Rankin File

Ruminations, fulminations, and cogitations on the spiritual life

Should GC Delegates Have to Demonstrate Theological Qualifications Beforehand?

People who seek to become naturalized citizens of the United States must pass a test to qualify for the privilege of reciting the citizenship oath.  And it’s an oral test (see http://www.uscis.gov).  No guessing on multiple choice questions.

Still worrying about the fallout from the 2012 United Methodist General Conference: what if potential delegates had to pass a test to qualify for election?  Has someone already thought of this?  One answer might be, “Yes, preparation for church membership and/or ordination should qualify a person.”  Oh, would that it were so!

A quick narrative detour: years ago I was invited to collaborate with another pastor on a “What United Methodists Believe” class in our local congregation.  We expected a handful of people and we agreed to go for 4 weeks.  We had more than 50 people (a right good number for our community) and we extended the 4 weeks to 6 in order to accommodate people’s questions and interest.  We had a lively time.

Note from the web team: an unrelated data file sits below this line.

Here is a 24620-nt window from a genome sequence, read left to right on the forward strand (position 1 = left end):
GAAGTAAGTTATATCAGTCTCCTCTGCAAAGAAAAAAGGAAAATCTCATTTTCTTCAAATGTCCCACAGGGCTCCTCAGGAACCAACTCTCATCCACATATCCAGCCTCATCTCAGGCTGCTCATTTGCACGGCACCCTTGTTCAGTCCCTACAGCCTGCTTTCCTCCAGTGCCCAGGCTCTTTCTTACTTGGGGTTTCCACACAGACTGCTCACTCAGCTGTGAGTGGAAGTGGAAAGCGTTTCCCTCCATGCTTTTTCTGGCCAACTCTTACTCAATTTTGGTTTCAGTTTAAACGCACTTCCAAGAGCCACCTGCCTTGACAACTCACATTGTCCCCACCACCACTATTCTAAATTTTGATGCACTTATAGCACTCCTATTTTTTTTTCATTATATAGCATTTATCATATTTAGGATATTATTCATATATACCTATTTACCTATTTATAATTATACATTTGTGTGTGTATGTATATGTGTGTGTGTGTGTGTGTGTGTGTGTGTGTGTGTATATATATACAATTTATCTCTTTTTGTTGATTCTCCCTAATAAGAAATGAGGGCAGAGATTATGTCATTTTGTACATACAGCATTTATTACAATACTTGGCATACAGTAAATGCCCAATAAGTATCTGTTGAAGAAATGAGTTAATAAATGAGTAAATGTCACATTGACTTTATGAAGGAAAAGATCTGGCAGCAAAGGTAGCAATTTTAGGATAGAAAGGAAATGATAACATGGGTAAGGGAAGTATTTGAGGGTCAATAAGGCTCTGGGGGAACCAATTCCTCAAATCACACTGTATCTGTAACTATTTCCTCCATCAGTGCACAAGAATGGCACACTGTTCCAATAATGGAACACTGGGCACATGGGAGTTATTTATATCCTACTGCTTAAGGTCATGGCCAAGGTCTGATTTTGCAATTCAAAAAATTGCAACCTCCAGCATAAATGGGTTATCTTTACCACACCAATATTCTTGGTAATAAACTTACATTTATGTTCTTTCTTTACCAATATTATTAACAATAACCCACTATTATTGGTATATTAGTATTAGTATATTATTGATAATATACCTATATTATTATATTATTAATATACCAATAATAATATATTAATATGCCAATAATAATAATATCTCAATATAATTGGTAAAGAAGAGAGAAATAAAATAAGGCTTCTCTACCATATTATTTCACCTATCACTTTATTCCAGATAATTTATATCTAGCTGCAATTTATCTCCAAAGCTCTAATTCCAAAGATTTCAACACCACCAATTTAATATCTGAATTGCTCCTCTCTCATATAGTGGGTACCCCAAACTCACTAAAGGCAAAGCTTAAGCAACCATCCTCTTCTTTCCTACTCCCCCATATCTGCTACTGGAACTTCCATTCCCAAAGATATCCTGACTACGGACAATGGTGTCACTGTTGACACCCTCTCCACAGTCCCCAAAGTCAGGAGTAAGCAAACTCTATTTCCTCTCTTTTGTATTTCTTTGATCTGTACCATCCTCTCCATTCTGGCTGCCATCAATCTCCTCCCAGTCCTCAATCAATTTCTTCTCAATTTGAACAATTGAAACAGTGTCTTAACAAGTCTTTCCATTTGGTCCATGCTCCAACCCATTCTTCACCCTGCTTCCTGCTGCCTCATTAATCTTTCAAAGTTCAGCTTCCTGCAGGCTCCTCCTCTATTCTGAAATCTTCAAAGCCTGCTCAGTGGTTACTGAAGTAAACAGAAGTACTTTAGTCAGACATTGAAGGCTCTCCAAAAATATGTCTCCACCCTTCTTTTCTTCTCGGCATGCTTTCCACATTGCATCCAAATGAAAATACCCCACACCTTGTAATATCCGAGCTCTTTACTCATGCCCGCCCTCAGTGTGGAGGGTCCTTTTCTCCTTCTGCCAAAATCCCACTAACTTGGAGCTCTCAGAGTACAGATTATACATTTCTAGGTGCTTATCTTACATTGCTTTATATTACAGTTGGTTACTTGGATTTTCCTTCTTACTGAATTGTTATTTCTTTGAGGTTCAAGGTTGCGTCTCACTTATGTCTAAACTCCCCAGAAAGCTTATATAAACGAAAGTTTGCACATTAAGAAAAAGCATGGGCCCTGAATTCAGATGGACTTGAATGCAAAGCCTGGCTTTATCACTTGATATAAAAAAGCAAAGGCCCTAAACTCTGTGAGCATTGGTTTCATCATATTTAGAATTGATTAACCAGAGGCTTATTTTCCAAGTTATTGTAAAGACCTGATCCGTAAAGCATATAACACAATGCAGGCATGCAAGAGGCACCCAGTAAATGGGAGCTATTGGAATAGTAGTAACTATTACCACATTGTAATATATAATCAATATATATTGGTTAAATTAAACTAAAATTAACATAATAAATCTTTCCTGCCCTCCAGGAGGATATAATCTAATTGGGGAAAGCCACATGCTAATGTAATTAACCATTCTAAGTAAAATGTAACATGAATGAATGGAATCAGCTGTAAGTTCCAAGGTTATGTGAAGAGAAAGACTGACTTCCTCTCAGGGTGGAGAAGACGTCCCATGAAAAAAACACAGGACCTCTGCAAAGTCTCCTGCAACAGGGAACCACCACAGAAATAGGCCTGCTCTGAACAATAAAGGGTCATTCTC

At the end of the study a dear sister in Christ approached me and said (I quote), “I’ve been a Methodist for more than 50 years and I didn’t know any of this stuff.”

She was a member in good standing.  She could have been elected a delegate to GC.  How many delegates go with lots of experience in the UM system but little to no awareness of our theological tradition?  Shouldn’t we be at least  somewhat unsettled by this state of affairs?

I can imagine two questions raised in protest: